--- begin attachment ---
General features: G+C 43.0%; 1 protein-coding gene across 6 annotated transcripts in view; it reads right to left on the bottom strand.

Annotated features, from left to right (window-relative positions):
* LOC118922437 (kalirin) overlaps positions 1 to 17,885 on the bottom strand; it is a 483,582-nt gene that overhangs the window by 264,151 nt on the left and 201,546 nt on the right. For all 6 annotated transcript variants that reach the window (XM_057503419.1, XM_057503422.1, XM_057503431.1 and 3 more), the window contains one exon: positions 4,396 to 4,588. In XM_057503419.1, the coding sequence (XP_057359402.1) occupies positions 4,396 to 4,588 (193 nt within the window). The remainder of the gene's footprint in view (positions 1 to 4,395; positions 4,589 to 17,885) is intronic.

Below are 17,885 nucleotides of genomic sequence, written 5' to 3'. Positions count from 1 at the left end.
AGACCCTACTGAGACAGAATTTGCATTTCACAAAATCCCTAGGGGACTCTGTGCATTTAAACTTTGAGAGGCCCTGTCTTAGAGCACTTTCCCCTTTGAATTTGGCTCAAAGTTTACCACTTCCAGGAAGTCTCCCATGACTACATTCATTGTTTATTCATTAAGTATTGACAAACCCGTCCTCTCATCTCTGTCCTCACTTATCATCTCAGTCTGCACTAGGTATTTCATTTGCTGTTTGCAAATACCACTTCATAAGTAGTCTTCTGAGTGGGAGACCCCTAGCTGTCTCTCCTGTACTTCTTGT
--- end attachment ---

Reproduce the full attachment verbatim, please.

General features: G+C 43.0%; 1 protein-coding gene across 6 annotated transcripts in view; it reads right to left on the bottom strand.

Annotated features, from left to right (window-relative positions):
* LOC118922437 (kalirin) overlaps positions 1 to 17,885 on the bottom strand; it is a 483,582-nt gene that overhangs the window by 264,151 nt on the left and 201,546 nt on the right. For all 6 annotated transcript variants that reach the window (XM_057503419.1, XM_057503422.1, XM_057503431.1 and 3 more), the window contains one exon: positions 4,396 to 4,588. In XM_057503419.1, the coding sequence (XP_057359402.1) occupies positions 4,396 to 4,588 (193 nt within the window). The remainder of the gene's footprint in view (positions 1 to 4,395; positions 4,589 to 17,885) is intronic.

Below are 17,885 nucleotides of genomic sequence, written 5' to 3'. Positions count from 1 at the left end.
AGACCCTACTGAGACAGAATTTGCATTTCACAAAATCCCTAGGGGACTCTGTGCATTTAAACTTTGAGAGGCCCTGTCTTAGAGCACTTTCCCCTTTGAATTTGGCTCAAAGTTTACCACTTCCAGGAAGTCTCCCATGACTACATTCATTGTTTATTCATTAAGTATTGACAAACCCGTCCTCTCATCTCTGTCCTCACTTATCATCTCAGTCTGCACTAGGTATTTCATTTGCTGTTTGCAAATACCACTTCATAAGTAGTCTTCTGAGTGGGAGACCCCTAGCTGTCTCTCCTGTACTTCTTGT